Religion[edit]

Culcheth has 4 churches: Newchurch Parish Church, Culcheth Methodist Church, Culcheth Christian Fellowship, Hob Hey Lane and the Grace Fellowship Church which meets at Culcheth High School. The nearest Catholic church is St Lewis's, which is in the nearby village of Croft.

Education[edit]

The village is well provided with schools. Culcheth High School opened in 1931, and received a 'good' rating by Ofsted (2009), with 'The Class of 2011' attaining the best results the school has produced so far, with 77% of pupils attaining 5 A*-C GCSEs including English and Maths (an increase of 3% on 2010). The school also has a successful sixth form, whose 'Class of 2011' produced their best results with an overall 97.5% pass rate, allowing the vast majority to attain their preferred university places, and a 100% pass rate in 20 subjects, with outstanding results in Psychology, Media Studies and History. The school was picked as Warrington's 'Pathfinder' school under the now-defunct 'Building Schools for the Future' scheme, and the brand new school buildings opened in July 2010. The old buildings have been demolished to make way for the new school fields, which should be ready for summer 2012.

The village also has 3 primary schools: Twiss Green Community Primary School (rated "outstanding" by OFSTED), Culcheth Community Primary School and Newchurch Community Primary School.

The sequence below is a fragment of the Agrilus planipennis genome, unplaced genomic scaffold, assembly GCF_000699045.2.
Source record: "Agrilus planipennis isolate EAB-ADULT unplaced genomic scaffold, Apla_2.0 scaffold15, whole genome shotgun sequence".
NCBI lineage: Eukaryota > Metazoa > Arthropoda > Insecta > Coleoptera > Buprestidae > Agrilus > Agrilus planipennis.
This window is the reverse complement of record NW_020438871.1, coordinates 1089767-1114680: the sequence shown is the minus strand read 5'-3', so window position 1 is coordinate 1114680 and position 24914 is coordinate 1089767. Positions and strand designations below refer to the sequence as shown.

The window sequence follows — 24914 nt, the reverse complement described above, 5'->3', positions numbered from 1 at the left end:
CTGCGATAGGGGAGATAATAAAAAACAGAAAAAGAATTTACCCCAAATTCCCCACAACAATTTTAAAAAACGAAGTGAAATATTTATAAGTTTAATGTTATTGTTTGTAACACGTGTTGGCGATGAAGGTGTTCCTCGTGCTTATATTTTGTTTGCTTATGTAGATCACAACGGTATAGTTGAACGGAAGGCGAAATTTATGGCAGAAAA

Sport[edit]

Leigh Golf Club is located on the north side of Culcheth.

The Culcheth Sports Club (formerly the Daten) provides a wide range of sports facilities such as table tennis, cricket, tennis, croquet and bowls. The Sports Club also has teams in various leagues in different sports, including numerous table tennis teams, a football team, a tennis league and a croquet team.

Culcheth Eagles ARLFC is a successful rugby league team, which runs many youth teams and an open age team, which all compete in the North West Counties leagues.

FC Culcheth Sports is a newly established football club in the village with teams in the Wigan and District Amateur League and the Warrington Sunday League.

Culture & community[edit]

Victorian Day is a popular village event held in late November each year, with tradespeople donning Victorian attire and various stalls selling such delights as mulled wine and hot chestnuts. Village centre car parks are closed to accommodate children's fairground rides, with music provided by a local brass band. The whole event is crowned by a free firework display on the village green.

Notable people[edit]

Twin town[edit]

See also[edit]

References[edit]

Notes
Bibliography
  • Butt, R.V.J. (1995), The Directory of Railway Stations, Patrick Stephens Ltd, ISBN 1-85260-508-1 

External links[edit]